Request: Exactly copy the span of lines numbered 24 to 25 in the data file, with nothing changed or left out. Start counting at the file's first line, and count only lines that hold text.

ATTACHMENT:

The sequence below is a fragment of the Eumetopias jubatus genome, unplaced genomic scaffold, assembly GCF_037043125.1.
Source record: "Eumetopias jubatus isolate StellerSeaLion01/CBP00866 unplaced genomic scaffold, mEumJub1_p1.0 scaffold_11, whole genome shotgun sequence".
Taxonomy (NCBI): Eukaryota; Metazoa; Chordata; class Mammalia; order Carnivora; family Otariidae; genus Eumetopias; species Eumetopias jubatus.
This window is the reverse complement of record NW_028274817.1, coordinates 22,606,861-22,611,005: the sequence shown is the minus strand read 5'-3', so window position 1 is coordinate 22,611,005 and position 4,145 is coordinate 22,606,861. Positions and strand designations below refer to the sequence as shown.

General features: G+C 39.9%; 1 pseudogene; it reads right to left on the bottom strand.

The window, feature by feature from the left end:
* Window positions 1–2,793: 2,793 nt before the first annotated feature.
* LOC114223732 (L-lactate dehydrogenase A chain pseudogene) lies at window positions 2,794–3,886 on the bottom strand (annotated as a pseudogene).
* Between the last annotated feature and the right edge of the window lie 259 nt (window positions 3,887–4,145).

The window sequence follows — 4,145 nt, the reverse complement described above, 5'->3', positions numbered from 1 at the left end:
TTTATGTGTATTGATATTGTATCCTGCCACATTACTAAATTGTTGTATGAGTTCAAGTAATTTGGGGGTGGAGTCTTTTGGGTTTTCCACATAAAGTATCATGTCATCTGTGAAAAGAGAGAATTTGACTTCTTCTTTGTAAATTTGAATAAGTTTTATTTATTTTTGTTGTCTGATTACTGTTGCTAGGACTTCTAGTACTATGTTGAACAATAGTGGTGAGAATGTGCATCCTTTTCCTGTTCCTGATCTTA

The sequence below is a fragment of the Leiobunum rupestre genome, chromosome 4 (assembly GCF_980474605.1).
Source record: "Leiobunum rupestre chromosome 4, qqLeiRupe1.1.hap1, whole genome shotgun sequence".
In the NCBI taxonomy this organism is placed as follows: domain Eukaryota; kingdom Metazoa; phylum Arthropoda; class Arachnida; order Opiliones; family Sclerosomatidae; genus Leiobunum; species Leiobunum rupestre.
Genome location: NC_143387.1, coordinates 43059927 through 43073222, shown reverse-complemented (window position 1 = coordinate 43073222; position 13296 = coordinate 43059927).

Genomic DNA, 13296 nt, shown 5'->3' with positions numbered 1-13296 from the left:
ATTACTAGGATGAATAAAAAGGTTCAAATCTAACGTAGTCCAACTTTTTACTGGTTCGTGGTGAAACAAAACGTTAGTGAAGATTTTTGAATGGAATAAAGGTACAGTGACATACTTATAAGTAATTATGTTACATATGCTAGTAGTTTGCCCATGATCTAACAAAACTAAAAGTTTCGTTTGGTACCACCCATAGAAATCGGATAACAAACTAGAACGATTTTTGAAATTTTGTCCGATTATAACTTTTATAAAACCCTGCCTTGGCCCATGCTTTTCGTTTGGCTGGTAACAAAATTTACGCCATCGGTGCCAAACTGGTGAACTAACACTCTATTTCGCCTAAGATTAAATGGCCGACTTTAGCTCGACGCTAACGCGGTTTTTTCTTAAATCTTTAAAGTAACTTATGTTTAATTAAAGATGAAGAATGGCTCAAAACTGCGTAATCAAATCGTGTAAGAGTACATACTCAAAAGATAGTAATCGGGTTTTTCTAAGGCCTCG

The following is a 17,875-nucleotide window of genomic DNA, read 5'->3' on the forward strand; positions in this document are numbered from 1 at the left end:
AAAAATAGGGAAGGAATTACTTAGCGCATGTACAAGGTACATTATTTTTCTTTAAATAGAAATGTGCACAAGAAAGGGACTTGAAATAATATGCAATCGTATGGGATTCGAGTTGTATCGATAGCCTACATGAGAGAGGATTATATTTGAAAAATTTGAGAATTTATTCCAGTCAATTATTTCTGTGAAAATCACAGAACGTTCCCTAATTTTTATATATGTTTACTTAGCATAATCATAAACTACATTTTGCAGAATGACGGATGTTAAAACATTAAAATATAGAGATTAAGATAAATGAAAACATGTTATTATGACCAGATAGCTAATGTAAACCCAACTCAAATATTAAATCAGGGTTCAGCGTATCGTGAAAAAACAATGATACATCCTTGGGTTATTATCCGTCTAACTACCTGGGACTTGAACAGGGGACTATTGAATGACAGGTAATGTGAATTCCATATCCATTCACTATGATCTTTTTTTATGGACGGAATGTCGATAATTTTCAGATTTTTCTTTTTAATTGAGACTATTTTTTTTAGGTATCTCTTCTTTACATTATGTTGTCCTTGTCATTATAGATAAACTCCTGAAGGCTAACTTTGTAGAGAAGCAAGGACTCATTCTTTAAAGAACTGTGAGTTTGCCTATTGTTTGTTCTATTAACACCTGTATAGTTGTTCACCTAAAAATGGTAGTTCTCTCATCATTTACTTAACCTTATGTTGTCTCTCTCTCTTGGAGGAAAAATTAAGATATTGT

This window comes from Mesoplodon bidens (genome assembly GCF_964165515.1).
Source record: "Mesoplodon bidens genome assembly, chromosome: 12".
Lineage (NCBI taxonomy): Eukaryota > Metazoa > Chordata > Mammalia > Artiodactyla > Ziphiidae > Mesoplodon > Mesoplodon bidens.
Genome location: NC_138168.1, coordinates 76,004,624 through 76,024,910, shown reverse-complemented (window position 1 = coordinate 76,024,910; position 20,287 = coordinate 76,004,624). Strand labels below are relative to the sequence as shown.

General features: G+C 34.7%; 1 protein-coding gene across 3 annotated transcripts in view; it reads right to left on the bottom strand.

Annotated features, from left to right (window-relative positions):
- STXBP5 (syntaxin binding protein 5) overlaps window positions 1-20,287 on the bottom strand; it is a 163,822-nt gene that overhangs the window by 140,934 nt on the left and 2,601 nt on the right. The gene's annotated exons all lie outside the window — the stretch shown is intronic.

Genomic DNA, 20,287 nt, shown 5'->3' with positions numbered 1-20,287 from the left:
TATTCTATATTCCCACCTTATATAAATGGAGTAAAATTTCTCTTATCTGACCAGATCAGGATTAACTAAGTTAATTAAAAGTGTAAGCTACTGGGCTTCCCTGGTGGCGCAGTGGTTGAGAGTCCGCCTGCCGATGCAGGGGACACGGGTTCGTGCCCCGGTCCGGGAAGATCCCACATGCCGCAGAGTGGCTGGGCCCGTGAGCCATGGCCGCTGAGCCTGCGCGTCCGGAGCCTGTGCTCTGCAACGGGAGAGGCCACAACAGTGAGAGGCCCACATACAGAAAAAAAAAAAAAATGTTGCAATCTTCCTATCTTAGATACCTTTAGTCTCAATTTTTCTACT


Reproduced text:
General features: G+C 34.7%; 1 protein-coding gene across 3 annotated transcripts in view; it reads right to left on the bottom strand.

Annotated features, from left to right (window-relative positions):